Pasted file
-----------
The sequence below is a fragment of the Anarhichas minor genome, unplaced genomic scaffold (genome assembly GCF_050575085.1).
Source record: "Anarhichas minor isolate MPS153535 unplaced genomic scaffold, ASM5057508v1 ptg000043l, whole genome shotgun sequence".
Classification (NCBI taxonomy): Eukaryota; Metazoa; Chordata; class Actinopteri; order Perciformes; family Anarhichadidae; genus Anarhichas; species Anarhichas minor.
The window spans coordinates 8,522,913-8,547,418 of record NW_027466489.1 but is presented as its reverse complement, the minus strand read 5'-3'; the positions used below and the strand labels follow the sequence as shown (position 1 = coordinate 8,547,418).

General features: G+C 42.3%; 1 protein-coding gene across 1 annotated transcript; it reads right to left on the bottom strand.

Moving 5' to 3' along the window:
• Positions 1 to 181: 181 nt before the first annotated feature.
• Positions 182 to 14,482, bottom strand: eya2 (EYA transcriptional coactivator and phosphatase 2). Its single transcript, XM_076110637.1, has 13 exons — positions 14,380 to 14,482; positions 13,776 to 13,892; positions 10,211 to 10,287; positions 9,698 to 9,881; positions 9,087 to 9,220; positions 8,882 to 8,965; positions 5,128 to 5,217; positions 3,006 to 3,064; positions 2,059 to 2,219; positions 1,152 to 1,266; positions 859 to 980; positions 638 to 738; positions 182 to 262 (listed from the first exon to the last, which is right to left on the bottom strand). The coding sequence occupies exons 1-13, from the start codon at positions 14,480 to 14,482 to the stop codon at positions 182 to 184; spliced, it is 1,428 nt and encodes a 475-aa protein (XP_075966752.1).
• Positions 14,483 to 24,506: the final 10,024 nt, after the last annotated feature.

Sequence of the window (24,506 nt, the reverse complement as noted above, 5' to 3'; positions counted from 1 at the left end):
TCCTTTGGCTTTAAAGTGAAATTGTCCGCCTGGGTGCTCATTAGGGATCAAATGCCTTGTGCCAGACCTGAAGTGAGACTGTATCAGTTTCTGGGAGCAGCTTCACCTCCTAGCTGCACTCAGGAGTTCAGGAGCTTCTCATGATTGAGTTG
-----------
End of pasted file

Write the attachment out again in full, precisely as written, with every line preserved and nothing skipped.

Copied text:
The sequence below is a fragment of the Anarhichas minor genome, unplaced genomic scaffold (genome assembly GCF_050575085.1).
Source record: "Anarhichas minor isolate MPS153535 unplaced genomic scaffold, ASM5057508v1 ptg000043l, whole genome shotgun sequence".
Classification (NCBI taxonomy): Eukaryota; Metazoa; Chordata; class Actinopteri; order Perciformes; family Anarhichadidae; genus Anarhichas; species Anarhichas minor.
The window spans coordinates 8,522,913-8,547,418 of record NW_027466489.1 but is presented as its reverse complement, the minus strand read 5'-3'; the positions used below and the strand labels follow the sequence as shown (position 1 = coordinate 8,547,418).

General features: G+C 42.3%; 1 protein-coding gene across 1 annotated transcript; it reads right to left on the bottom strand.

Moving 5' to 3' along the window:
• Positions 1 to 181: 181 nt before the first annotated feature.
• Positions 182 to 14,482, bottom strand: eya2 (EYA transcriptional coactivator and phosphatase 2). Its single transcript, XM_076110637.1, has 13 exons — positions 14,380 to 14,482; positions 13,776 to 13,892; positions 10,211 to 10,287; positions 9,698 to 9,881; positions 9,087 to 9,220; positions 8,882 to 8,965; positions 5,128 to 5,217; positions 3,006 to 3,064; positions 2,059 to 2,219; positions 1,152 to 1,266; positions 859 to 980; positions 638 to 738; positions 182 to 262 (listed from the first exon to the last, which is right to left on the bottom strand). The coding sequence occupies exons 1-13, from the start codon at positions 14,480 to 14,482 to the stop codon at positions 182 to 184; spliced, it is 1,428 nt and encodes a 475-aa protein (XP_075966752.1).
• Positions 14,483 to 24,506: the final 10,024 nt, after the last annotated feature.

Sequence of the window (24,506 nt, the reverse complement as noted above, 5' to 3'; positions counted from 1 at the left end):
TCCTTTGGCTTTAAAGTGAAATTGTCCGCCTGGGTGCTCATTAGGGATCAAATGCCTTGTGCCAGACCTGAAGTGAGACTGTATCAGTTTCTGGGAGCAGCTTCACCTCCTAGCTGCACTCAGGAGTTCAGGAGCTTCTCATGATTGAGTTG